The weather is taking the start of Fall very seriously in northern Indiana. Autumn has been creeping in slowly, almost unnoticed. Afternoons are still warm and bright, but backyard campfire smoke sneaks along with couples on an evening walk, and a chill floats through an open bedroom window of a morning. Last year it wasn’t like this, September and October -prime season for autumn olives- tipped-toed by with a summer that lingered too long. Thanksgiving was about the first time we noticed fall had rolled around and then it was too late- these red berries were gone.
The first chill morning was about two weeks ago, and the cool weather always excites me- the smell of cold, the promise of a real winter, and snow. There’s a calming urgency about a first snow, that I can hardly ever wait for, so I pledged to my friends, “High fives for everyone, every day below freezing.” It hasn’t happened yet, these little celebrations that will hopefully build callus, but we perked up anyway and saw autumn standing there with us. And remembered the autumn olives this year.
They look like berry-pickers
Two Sundays ago, just after Notre Dame beat the Spartans 20-3, Matt and I headed back out to Potato Creek, one of our favorite spots for edible invasivory. The home of such tastes as Cossack Asparagus, burdock chips, and mystery snail ceviche. It was crowded, a sunny day, and we drove slowly through the old reclaimed and restored farmland, plotting our attack.
Autumn olive grows best along roadsides where it can get at the full sun. It grows to a bushy 20ft tall or so, and I watched for telltale flashes of silver on green- the underside of the leaves shimmer with silver, and in the breeze the leaves beckon as they turn to and fro. We drove through a veritable tunnel of green and silver. Parked and with 5-gallon buckets in hand I heard two women with a stroller tell their child, “They look like berry pickers”. Our mission continued, trees heavy with berries. The small red berries fell easily into our buckets when ripe. Small and tart, with some bitter after taste, but good.
Two hours and over 2kg later we had our fill. Enough for jam. Enough for wine, and in six months we can drink it.
***To see what we produced with our collected fruit, check out autumn olive jam!***
A helping of eating invasive species news and notes from around the internet!
Maybe you should consider an invasive Christmas tree this year.
Have you ever heard of an invasive species hunting rodeo?
The Autumn olive (Elaeagnus umbellata Thunb.), also known as the Japanese silverberry, was introduced into the United States as an ornamental shrub around 1830 from East Asia for its reddish and silver speckled berries. A quick and weedy grower in poor quality soil, it was also used for erosion control. Unfortunately, these traits (high fecundity, rapid growth, tolerance of poor quality soil) make autumn olive a dangerous competitor for native species that are also accustomed to nitrogen poor environments which previously had few competitors.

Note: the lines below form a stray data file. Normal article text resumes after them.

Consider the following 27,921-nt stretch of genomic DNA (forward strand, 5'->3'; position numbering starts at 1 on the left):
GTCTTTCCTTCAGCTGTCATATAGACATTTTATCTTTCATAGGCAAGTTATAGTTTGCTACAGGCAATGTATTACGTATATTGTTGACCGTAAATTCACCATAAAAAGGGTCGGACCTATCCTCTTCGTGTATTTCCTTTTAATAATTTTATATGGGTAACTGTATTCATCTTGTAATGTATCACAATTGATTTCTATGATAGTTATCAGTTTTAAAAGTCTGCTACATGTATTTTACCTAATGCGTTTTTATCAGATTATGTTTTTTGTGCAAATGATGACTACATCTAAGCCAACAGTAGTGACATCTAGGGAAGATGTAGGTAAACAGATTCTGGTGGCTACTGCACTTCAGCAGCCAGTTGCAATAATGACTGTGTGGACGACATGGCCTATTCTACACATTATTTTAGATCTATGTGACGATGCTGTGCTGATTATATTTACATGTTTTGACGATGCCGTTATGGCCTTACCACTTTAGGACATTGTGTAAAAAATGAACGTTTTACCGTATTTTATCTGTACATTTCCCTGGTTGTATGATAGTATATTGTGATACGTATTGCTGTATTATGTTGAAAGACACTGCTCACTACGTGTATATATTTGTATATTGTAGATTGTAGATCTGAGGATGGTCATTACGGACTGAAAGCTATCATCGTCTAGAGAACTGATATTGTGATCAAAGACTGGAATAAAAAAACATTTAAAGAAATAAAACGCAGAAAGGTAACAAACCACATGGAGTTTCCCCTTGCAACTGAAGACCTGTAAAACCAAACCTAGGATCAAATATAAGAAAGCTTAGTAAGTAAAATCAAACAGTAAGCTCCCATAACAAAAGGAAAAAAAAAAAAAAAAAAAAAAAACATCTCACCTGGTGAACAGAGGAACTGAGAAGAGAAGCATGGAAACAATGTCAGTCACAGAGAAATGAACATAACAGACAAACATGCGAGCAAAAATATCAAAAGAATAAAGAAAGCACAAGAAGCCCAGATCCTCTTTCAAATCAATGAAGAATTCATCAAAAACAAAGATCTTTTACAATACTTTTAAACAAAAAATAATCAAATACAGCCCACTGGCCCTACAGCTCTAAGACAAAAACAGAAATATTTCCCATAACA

The shrubs can be identified by their oval to lanceolate leaves, small light yellow flowers, and small round reddish to pink fruits with silver specks. These hardy plants are tolerant to salt, drought, and a soil pH as low as 4.0. They thrive in disturbed habitats, but not in wet habitats or in dense forests. Autumn olive can be found in most of the eastern United States as well as some of the western states. They can be removed mechanically as seedlings or chemically, although care must be taken not to kill non-target species.
***For recipes featuring the tasty fruit of this invasive plant, check out our autumn olive jam!***
Pick of the Week: Monday, Jan. 24
Let them eat carp- Milwaukee Journal Sentinel
Karen Herzog on Chicago area Chef Jimmy Wade’s “Tapas Tuesday” feast where on Feb 1st, he’s going to be serving up Asian Carp and other invasive species. This looks delicious, if any Invasvores out there can make it, comment or drop us a line and tell us how good it was. Reservations are recommended.
Saturday, Jan. 22
Volunteers help pick up pesky air potatoes at Orlando park- Orlando Sentinel.com
Sunday, Jan 23
Wintertime battle against invasive plant life- The Daily Register.com
Brian DeNeal writes that while now’s a great time for manually controlling invasive “Autumn Olive” (Elaeagnus umbellate) we at Invasivore found an article suggesting that it also edible -tart and sweet. We’ll try and find a patch in the fall and let everyone know. This appears to be a VERY invasive species. We’ll be suggesting a harvest-then-destroy approach. We recommend The Nature Conservancy’s species info.
Eat a Lionfish- Save a Caribbean Reef
Tuesday, Jan. 25
What’s Eating You?
Humans aren’t the only Invasivores! Deep-Sea News reports on a native snapper taking an invasive lionfish out to lunch.
Though it does need some human help.
Wednesday, Jan. 26
Snakes stay put